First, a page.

review session 9 final review ling 51.docx

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University of California - Irvine
Biological Sciences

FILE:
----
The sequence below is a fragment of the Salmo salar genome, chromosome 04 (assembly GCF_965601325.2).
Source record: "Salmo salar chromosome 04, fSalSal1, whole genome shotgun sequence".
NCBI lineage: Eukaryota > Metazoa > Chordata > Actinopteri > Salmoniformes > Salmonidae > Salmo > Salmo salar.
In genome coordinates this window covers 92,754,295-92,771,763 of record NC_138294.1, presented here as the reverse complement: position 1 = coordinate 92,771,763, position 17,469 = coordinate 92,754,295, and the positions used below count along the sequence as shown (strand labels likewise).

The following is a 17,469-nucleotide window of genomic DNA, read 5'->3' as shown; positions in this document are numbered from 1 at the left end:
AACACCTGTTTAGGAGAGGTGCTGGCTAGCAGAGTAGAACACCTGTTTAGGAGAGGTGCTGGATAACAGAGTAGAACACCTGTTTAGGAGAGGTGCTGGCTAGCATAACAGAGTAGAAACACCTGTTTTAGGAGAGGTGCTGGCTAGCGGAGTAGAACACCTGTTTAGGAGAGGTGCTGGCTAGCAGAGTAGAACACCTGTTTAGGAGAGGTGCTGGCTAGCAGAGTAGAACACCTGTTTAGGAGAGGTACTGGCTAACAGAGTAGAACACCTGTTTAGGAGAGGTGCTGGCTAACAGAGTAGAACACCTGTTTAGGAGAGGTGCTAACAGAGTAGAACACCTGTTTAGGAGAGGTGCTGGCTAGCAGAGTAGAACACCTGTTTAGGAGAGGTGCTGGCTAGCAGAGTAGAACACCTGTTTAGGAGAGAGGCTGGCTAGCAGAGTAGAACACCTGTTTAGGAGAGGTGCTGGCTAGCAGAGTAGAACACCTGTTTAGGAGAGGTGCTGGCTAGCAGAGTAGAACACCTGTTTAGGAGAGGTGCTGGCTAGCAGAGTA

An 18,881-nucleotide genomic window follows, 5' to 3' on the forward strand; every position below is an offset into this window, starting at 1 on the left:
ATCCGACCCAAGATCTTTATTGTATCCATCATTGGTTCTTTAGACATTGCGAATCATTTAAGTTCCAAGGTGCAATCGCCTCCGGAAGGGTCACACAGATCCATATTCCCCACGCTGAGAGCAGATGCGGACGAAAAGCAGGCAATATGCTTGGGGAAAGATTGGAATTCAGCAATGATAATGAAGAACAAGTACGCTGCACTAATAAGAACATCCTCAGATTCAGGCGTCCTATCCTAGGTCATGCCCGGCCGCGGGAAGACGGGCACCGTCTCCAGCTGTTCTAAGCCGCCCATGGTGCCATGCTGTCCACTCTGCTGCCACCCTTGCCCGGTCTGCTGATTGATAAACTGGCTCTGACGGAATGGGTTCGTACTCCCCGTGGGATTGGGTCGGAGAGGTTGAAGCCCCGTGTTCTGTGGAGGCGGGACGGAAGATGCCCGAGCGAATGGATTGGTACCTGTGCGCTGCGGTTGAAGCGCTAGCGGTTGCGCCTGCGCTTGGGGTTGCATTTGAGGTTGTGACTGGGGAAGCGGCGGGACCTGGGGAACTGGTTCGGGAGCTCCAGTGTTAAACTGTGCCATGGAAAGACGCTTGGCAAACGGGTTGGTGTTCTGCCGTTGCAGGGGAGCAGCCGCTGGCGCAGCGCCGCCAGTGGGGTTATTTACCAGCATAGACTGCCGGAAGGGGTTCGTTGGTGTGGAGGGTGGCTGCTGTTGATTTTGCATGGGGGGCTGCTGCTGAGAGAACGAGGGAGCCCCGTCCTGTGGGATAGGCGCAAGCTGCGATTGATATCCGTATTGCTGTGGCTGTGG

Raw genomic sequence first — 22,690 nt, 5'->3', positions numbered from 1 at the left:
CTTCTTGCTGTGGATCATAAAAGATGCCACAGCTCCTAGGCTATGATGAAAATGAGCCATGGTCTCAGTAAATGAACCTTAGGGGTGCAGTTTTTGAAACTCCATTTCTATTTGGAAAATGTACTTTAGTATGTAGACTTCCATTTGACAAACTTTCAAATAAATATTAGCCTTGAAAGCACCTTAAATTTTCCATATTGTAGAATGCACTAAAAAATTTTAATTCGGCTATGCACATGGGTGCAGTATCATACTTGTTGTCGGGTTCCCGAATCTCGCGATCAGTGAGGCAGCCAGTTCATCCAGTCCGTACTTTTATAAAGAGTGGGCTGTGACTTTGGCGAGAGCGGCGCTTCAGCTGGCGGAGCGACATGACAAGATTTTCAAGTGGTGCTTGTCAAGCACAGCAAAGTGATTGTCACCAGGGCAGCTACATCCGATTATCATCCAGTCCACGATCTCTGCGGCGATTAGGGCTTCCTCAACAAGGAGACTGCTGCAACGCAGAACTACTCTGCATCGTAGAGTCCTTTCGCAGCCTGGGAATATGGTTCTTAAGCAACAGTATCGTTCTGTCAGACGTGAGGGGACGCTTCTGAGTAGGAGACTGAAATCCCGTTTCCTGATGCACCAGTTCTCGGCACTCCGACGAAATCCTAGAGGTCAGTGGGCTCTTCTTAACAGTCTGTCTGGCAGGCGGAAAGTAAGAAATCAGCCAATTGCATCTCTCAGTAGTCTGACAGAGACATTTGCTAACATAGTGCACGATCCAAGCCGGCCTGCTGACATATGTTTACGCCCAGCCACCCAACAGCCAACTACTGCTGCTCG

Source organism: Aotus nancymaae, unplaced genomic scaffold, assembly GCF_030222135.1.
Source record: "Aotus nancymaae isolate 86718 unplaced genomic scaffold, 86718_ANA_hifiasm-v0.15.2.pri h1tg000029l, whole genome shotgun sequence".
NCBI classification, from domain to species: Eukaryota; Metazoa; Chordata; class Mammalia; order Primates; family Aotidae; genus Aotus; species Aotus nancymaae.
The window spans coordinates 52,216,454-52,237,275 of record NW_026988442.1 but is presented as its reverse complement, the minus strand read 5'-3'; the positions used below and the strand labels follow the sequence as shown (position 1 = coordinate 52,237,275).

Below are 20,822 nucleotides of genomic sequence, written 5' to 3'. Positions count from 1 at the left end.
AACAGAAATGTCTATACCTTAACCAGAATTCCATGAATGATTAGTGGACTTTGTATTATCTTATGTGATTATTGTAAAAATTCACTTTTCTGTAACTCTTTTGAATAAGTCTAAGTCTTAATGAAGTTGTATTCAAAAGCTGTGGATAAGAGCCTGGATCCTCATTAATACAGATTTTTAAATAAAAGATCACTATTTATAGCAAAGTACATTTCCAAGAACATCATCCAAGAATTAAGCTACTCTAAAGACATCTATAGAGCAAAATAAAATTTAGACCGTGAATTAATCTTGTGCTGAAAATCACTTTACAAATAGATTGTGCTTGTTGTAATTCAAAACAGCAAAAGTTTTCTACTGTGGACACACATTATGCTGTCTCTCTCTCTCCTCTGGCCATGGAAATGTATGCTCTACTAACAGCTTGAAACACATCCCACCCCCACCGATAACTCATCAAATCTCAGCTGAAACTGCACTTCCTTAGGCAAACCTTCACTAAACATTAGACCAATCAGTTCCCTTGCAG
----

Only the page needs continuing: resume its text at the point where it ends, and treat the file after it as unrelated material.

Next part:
Review Questions: Lexical Development (Cited from Dr. Lisa Pearl’s Class Notes and Finals Review Session Ling 51) Words refer to things (referential)—link to a coherent concept. Not enough to simply have associations of sound with something (ex: saying “Eeek! every time you see a spider is non- referential b/c it’s not a referential use of the word “eeek!”). Some greetings and social routines like “Hi” or See ya!” might be considered non-referential language (not meaningful in its own way). 1) Words can label non-existing real world referents (i.e. The Crown Prince of Massachusetts or unicorns don’t exist). 2) Words can refer to abstract referents (i.e. Infinitiy or inevitably) 3) Same referent but different meaning a. i.e. morning star vs. evening star: both refer to the same object (the Sun) but have different descriptions/meanings b. if there’s no meaning in the reference, there’s no meaning in the object • Classical theory definition: “word meanings are a set of properties that are necessary and sufficient for membership in the category” o meanings are analyzable into bundles of semantic primitives (features)  ex: Triangle: a closed, 3 sided figure, whose angles add up to 180 degrees  ex: fish: aquatic, water breathing, cold blood animal, etc • Not easy to come up with the set of necessary and sufficient features (i.e. definition of a game—not necessarily amusing or a competition, etc) --Lecture 9 • Still sometimes run into trouble when forming meanings on new phrases (i.e. “bachelor” has a different definition for different people) • Graded membership: some members of a category are reliable rated as “better” members than others (numerical value) • Category membership is based on a weighted sum of features (not only a single feature) • Because words and concepts do not map one-to-one. • Lexical gaps: concepts that have no words associated with them; all coherent concepts do not have a name (i.e. couch hole) • Words pick out some, but not all, conceptually available distinctions (i.e. fingers vs. toes) Noun bias: vocabularies of children with 50 or less words are heavily concentrated on experiences the child has (i.e. names for people, food, body parts, clothing, animals, household items, = a lot of nouns); • nouns are easier to learn than verbs and the meaning of nouns is easier to identify than the meaning of other words like verbs o beep experiment (Lec 10) with mother and child • Noun bias not true for all children –Korean, Japanese, and Mandarin children show less noun bias though there still is some noun bias (use verb information more often (i.e. as last word of the sentence and nouns are optionally omitted) Beep experiment (identify the mystery word represented by the beep =stimuli preparation experiment (Lecture 10 notes)** 3 Types of info used by children to learn the meaning of verbs: 1) Learn from scenes (only situational contexts and learn only very concrete words like object labels) 2) Learn from Nouns: (make utterances or set of nouns and child can learn concrete relational words like spatial prepositions like “near” and many verbs; object labels provide richer representation of linguistic context) 3) Learn from Syntactic Frames: a. learning relational words allows the child to learn the basic grammar of her language b. utterance is represented as a syntactic structure + known words c. this representation allows the child to learn more abstract words d. most effective at indicating verb meaning **Superiority of using all the available information (Scenes, nouns, and frames) than separate Word spurt occurs for most but not all children around 18 months.. Word spurt: after 50 words learned, about 22-37 words are added every moths and words are often added after a single exposure (word explosion, naming explosion). Production usually lags behind comprehension. Word support refers to words children actually produce. Yes, production vocabularies are usually smaller than comprehension vocabularies because communication works just fine with minimal verb vocabulary. I.e. “go” is very versatile to use. Phonological memory: ability to remember a sequence of u
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